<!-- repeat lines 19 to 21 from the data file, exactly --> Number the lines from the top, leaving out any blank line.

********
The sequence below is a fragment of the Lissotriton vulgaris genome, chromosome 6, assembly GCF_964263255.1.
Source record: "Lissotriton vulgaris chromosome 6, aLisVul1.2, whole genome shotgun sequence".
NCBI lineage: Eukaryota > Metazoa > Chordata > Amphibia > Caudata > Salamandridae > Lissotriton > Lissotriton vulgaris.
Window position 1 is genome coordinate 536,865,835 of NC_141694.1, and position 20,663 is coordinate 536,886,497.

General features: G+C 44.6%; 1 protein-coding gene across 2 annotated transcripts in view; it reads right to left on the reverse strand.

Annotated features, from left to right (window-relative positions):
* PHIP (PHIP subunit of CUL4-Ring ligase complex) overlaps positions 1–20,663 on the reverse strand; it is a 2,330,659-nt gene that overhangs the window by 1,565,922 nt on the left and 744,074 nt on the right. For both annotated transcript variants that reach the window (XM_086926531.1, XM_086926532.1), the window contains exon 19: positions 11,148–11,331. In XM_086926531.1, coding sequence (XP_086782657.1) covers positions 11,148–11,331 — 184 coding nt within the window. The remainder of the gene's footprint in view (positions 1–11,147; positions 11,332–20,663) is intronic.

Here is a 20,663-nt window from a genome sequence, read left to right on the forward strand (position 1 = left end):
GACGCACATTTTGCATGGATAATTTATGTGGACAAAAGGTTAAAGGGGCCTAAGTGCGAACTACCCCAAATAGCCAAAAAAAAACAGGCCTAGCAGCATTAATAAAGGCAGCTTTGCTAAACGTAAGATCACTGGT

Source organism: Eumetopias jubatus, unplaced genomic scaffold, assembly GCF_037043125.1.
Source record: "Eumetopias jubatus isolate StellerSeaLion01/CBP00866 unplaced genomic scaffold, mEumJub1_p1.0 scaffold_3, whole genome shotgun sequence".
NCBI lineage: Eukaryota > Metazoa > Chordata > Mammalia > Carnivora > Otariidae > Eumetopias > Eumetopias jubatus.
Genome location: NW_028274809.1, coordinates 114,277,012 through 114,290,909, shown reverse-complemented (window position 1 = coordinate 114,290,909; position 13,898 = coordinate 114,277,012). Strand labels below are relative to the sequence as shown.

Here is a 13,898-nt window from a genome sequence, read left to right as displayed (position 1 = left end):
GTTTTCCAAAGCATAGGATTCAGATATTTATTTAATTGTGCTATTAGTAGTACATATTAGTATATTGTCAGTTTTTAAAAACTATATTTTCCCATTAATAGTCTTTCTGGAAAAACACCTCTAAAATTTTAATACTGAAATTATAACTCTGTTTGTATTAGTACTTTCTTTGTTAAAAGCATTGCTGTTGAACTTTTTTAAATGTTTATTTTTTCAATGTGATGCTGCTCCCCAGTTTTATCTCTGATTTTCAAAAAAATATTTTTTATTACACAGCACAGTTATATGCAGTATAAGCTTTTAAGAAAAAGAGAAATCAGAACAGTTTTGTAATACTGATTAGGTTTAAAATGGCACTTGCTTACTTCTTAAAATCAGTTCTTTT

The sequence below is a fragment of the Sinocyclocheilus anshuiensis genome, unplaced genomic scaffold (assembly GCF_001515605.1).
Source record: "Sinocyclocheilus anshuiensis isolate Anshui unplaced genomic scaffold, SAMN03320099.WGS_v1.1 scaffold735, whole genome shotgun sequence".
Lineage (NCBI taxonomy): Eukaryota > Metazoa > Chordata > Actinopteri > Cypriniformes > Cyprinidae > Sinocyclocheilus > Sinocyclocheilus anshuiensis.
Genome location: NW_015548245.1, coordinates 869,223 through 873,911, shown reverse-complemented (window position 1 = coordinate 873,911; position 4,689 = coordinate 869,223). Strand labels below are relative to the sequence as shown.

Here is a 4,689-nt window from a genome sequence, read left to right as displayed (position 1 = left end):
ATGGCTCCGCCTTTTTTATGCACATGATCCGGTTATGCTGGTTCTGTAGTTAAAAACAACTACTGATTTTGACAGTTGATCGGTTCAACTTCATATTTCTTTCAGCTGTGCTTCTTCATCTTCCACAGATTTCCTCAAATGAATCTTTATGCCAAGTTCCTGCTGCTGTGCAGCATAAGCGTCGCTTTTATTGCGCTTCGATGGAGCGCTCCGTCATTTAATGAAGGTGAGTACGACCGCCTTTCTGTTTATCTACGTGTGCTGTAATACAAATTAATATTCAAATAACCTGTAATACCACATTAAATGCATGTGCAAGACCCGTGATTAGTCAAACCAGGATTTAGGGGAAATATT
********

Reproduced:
Genome location: NW_015548245.1, coordinates 869,223 through 873,911, shown reverse-complemented (window position 1 = coordinate 873,911; position 4,689 = coordinate 869,223). Strand labels below are relative to the sequence as shown.

Here is a 4,689-nt window from a genome sequence, read left to right as displayed (position 1 = left end):
ATGGCTCCGCCTTTTTTATGCACATGATCCGGTTATGCTGGTTCTGTAGTTAAAAACAACTACTGATTTTGACAGTTGATCGGTTCAACTTCATATTTCTTTCAGCTGTGCTTCTTCATCTTCCACAGATTTCCTCAAATGAATCTTTATGCCAAGTTCCTGCTGCTGTGCAGCATAAGCGTCGCTTTTATTGCGCTTCGATGGAGCGCTCCGTCATTTAATGAAGGTGAGTACGACCGCCTTTCTGTTTATCTACGTGTGCTGTAATACAAATTAATATTCAAATAACCTGTAATACCACATTAAATGCATGTGCAAGACCCGTGATTAGTCAAACCAGGATTTAGGGGAAATATT